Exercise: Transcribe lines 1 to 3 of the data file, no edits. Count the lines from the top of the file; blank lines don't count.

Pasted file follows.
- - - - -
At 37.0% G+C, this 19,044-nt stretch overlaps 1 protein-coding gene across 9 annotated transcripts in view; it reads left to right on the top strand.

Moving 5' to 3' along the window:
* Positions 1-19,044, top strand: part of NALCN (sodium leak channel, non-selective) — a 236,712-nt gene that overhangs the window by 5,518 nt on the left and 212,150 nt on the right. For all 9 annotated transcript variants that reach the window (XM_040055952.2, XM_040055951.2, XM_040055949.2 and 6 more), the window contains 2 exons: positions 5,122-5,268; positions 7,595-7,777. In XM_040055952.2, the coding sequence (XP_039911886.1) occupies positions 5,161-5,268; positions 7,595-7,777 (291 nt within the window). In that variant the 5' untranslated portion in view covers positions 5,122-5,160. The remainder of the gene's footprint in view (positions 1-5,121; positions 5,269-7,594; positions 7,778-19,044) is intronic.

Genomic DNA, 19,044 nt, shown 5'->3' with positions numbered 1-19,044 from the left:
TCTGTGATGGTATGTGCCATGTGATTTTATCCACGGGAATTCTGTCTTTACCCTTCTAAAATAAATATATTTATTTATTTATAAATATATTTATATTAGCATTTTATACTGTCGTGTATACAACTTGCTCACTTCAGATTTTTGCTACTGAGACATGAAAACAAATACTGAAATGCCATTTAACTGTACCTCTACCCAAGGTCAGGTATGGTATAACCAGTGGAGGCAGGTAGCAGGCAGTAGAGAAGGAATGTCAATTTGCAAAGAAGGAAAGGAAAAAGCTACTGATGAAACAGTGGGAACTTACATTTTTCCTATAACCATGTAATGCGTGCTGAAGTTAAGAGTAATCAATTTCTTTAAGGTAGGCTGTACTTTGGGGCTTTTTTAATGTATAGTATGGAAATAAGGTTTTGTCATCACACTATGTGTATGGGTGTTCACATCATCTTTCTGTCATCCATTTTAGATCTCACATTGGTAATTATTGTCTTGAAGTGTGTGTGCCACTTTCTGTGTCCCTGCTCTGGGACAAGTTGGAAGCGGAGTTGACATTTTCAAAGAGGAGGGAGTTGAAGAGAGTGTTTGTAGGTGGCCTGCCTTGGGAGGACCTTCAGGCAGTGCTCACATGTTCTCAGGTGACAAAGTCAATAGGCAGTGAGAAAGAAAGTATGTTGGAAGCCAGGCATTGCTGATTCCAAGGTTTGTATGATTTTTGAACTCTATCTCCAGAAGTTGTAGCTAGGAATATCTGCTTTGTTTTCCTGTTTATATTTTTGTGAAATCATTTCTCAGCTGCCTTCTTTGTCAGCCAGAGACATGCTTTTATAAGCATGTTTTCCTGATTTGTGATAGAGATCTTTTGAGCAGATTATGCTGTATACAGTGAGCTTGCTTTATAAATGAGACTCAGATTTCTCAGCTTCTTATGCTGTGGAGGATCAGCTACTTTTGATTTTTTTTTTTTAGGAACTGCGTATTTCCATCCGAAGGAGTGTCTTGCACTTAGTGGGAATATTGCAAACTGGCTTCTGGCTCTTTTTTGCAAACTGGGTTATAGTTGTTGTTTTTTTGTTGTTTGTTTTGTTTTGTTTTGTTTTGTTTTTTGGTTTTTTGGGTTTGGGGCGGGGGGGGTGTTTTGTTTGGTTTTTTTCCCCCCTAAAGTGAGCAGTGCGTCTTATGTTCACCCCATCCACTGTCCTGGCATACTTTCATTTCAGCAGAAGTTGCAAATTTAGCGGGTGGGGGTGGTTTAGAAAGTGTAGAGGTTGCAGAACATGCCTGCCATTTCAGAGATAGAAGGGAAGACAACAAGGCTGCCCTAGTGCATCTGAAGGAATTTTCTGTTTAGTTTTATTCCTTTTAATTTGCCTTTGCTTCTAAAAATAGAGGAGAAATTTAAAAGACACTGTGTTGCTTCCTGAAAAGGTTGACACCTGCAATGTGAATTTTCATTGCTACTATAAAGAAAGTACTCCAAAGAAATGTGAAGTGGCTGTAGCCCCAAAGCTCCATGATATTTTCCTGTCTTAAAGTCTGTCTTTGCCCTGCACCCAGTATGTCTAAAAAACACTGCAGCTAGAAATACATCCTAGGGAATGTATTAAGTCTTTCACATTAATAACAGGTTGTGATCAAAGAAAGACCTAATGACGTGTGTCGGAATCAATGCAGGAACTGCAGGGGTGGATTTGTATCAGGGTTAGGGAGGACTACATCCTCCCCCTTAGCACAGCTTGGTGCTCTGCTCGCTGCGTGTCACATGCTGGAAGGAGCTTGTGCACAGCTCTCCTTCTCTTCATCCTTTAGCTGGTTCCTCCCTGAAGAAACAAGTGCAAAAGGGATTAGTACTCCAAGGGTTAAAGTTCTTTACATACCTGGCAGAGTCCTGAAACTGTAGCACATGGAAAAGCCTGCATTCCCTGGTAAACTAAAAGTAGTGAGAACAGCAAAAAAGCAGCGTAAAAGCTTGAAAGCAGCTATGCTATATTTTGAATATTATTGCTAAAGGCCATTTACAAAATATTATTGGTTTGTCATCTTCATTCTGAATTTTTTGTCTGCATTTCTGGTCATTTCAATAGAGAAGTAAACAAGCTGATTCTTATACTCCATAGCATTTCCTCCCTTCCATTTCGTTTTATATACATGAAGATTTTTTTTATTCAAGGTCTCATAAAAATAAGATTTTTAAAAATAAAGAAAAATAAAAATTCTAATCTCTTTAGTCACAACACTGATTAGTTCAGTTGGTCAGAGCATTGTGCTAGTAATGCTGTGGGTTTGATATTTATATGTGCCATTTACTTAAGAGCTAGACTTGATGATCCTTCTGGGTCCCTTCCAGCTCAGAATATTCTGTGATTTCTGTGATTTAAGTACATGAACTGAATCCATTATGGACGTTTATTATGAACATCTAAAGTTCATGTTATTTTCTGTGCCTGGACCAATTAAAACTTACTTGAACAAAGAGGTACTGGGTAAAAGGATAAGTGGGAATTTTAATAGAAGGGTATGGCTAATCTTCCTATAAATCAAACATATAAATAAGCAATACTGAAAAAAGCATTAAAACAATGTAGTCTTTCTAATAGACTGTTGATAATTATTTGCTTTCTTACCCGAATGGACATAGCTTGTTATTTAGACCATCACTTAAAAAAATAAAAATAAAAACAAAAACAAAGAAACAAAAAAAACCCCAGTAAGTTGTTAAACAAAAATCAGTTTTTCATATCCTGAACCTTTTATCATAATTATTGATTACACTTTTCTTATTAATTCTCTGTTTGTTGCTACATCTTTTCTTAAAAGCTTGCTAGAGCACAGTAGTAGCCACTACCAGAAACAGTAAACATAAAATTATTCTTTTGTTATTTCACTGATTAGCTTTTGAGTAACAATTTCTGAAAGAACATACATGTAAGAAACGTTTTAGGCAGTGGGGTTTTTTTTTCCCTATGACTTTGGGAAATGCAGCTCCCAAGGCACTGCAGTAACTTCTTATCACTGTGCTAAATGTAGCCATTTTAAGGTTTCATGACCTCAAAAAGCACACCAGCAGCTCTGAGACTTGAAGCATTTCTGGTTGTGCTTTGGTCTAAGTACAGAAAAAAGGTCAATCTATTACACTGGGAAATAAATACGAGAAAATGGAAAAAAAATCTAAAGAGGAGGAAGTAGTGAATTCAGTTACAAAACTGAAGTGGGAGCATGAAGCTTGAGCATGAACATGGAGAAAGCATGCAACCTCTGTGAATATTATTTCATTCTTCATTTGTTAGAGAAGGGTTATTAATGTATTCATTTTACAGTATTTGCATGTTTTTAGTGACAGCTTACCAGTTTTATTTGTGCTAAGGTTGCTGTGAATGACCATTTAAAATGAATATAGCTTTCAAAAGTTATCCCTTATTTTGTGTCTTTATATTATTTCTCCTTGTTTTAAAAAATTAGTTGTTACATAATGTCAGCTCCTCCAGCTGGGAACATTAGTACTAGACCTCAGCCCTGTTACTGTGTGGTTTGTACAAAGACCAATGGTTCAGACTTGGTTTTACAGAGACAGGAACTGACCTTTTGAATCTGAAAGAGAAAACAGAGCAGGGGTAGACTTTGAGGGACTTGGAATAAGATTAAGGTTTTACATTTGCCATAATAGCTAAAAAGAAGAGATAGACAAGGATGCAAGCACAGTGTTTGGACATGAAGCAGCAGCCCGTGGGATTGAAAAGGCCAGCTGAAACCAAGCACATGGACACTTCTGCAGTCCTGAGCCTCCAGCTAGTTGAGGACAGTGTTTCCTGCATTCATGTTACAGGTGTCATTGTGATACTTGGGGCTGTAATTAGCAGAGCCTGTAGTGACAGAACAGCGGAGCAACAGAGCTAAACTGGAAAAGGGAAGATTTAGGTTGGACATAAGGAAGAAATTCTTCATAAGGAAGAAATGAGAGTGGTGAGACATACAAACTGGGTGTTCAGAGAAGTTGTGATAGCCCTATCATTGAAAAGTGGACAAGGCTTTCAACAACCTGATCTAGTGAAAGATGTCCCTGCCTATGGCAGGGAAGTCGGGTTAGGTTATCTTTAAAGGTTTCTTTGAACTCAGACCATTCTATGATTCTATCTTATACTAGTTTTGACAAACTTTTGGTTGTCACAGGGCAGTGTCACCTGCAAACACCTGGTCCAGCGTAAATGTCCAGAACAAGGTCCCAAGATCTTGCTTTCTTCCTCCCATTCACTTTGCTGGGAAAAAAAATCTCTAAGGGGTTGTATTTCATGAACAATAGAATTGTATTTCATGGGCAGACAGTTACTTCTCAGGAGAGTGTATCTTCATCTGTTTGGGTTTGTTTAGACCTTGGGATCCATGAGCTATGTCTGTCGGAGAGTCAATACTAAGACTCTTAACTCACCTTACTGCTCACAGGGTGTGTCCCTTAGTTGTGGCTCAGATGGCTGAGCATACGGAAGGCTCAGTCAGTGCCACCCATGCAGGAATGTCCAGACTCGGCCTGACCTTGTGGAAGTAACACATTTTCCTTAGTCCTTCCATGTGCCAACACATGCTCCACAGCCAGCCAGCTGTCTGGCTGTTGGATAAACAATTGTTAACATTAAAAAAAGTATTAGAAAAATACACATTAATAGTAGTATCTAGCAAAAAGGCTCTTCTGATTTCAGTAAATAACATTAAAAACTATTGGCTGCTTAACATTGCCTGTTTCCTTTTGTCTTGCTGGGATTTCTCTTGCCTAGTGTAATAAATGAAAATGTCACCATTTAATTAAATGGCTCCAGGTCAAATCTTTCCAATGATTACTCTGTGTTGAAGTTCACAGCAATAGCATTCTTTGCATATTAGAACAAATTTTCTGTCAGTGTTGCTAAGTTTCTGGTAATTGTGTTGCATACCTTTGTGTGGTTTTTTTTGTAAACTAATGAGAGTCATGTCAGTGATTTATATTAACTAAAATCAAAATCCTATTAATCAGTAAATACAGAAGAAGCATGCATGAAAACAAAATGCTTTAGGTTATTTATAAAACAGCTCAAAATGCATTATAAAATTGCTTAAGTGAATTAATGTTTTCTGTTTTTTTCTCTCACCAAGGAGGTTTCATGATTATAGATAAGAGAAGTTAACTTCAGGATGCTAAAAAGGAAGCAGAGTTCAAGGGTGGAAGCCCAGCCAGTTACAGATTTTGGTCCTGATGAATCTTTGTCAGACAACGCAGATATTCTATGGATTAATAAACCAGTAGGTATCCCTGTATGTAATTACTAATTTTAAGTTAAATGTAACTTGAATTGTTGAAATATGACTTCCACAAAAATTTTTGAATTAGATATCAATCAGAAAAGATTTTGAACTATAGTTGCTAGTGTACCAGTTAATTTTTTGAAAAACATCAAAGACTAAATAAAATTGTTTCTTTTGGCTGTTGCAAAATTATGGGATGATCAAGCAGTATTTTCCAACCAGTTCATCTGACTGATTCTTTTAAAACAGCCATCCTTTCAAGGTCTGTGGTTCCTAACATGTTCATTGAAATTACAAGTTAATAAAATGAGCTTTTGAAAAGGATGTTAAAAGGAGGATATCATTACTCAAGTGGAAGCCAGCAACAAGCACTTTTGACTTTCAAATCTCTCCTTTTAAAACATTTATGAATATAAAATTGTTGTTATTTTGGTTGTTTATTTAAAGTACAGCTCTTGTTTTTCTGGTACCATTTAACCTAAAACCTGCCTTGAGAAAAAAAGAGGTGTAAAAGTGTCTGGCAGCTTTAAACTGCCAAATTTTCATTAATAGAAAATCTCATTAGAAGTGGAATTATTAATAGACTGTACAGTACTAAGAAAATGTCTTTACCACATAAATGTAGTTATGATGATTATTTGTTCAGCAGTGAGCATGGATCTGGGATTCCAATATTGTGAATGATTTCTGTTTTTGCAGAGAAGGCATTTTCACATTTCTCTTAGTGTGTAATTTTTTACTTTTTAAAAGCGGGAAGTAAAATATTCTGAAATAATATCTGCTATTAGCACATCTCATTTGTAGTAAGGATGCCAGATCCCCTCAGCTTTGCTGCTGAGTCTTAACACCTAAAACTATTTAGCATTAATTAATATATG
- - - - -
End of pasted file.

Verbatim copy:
At 37.0% G+C, this 19,044-nt stretch overlaps 1 protein-coding gene across 9 annotated transcripts in view; it reads left to right on the top strand.

Moving 5' to 3' along the window:
* Positions 1-19,044, top strand: part of NALCN (sodium leak channel, non-selective) — a 236,712-nt gene that overhangs the window by 5,518 nt on the left and 212,150 nt on the right. For all 9 annotated transcript variants that reach the window (XM_040055952.2, XM_040055951.2, XM_040055949.2 and 6 more), the window contains 2 exons: positions 5,122-5,268; positions 7,595-7,777. In XM_040055952.2, the coding sequence (XP_039911886.1) occupies positions 5,161-5,268; positions 7,595-7,777 (291 nt within the window). In that variant the 5' untranslated portion in view covers positions 5,122-5,160. The remainder of the gene's footprint in view (positions 1-5,121; positions 5,269-7,594; positions 7,778-19,044) is intronic.